Web services allow organizations to provide information to the public using the Internet. Organizations use them so that they can provide information from their own systems in a controlled way. Web services can provide public data but restrict access to sensitive information. Users make a request, and the web service provides the response in an XML document. The response is a stream of information rather than a physical document. This process is referred to as consuming a web service.
You can use web services to consume many different types of information, including currency exchange rates, weather information, stock quotes, and Google search results. Imagine being able to create Flash applications that search Google or Amazon, or a Flash-based shopping cart that provides up-to-date exchange rates. You could use Flash to display up-to-the-minute information about your companys stock prices or about the local weather. As an author, I can use Flash to find out the sales ranking and database details for any books Ive written.
These are all examples of how you might include web services in your Flash applications. You can search using your favorite search engine to locate public web services. You can also see a list of web services at www.flash-db.com/services/ and www.xmethods.com/.
There are many ways to consume a web service. One option is to display the XML content in a web browser. However, youre more likely to use server-side pages or a web application to process the XML from the web service. Flash can receive the web service response and display the XML data in a movie.
You can find out what web services are available through a companys Universal Description, Discovery, and Integration (UDDI) registry. The UDDI contains a description of the web services that are available and lists the way that you can access them.
Web Services Description Language (WSDL) describes web services in a standard XML format. The WSDL document for a web service explains what operations you can perform, what parameters you need to supply, and what information youll receive.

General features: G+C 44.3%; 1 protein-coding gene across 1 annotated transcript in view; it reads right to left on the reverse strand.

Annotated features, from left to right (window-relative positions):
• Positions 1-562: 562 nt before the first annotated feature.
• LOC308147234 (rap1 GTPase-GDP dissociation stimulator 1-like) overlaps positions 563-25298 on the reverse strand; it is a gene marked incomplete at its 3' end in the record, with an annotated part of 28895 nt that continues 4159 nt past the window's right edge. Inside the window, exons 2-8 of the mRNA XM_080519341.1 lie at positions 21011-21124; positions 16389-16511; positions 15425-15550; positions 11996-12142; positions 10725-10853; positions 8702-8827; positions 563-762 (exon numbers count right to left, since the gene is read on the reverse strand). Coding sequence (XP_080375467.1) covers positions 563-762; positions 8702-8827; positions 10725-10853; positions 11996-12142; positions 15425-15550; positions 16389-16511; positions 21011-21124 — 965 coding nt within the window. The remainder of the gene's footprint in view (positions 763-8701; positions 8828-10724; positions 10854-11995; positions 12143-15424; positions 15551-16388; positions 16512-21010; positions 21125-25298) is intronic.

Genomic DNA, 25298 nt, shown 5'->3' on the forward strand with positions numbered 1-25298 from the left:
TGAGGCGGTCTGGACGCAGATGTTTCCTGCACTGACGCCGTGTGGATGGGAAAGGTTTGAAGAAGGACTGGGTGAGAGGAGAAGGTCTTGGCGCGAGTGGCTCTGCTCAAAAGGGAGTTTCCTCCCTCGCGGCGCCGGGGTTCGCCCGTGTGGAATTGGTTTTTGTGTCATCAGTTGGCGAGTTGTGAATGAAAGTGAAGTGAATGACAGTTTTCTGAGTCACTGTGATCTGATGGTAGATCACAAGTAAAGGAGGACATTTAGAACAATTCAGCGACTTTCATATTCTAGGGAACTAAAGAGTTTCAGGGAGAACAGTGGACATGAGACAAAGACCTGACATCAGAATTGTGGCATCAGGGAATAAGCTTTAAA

There are a number of protocols for accessing web services, including Simple Object Access Protocol (SOAP), Representational State Transfer (REST), and RSS. SOAP uses formatted XML messages to request and receive information from web services. REST is a way to work with web services that allows you to make requests from a web service through a URL. Another option is RSS (which stands for either Rich Site Summary, RDF Site Summary, or Really Simple Syndication). RSS makes information available through XML news feeds using standard XML elements.
At the time of writing, SOAP is the probably the most common protocol for consuming web services. Flash has native support for SOAP-based web services over the HTTP protocol. This means that Flash will generate the SOAP request and process the response automatically. There are two types of SOAP requests: Remote Procedure Call (RPC) and Document. Flash supports both types as long as the web service response includes datatypes that Flash recognizes.
Flash can connect to a WSDL file to find what operations are available through the SOAP web service. You can use the WebServiceConnector data component, or you can write ActionScript to generate the SOAP request. As with the other data components , youll only have access to the WebServiceConnector if you own Flash Professional. Well show you how to consume SOAP web services later in this chapter.
You can also consume REST web services in Flash. Because of the security restrictions with the Flash Player, youll normally do this through a server-side page that proxies the XML data and makes it available locally. Chapter 4 has more information about Flash Player security.
If you want to include content from a web service in Flash, you have several choices:
Use the WebServiceConnector component.
Write ActionScript to use either the WebServiceConnector or Web Service classes.
Write server-side pages to query the web service.
Use Flash Remoting.
Whichever approach you decide to use, youll need to consider the security issues with the Flash Player when consuming web services. You may also need to change the Flash publish settings to allow you to access remote networks.
In this chapter, well explore all of the alternatives for working with web services except Flash Remoting. Well start by looking at how you can consume a REST web service using a server-side language. Ill use ASP.NET, but you can use any other language, such as ColdFusion or PHP. Well also look at consuming an RSS feed without a server-side page. Well work with the WebServiceConnector component and use it to consume currency exchange rates and weather information. Finally, Ill show you how to use ActionScript to work with the WebServiceConnector and Web Service classes. By the end of this chapter, youll have built several applications that consume web services.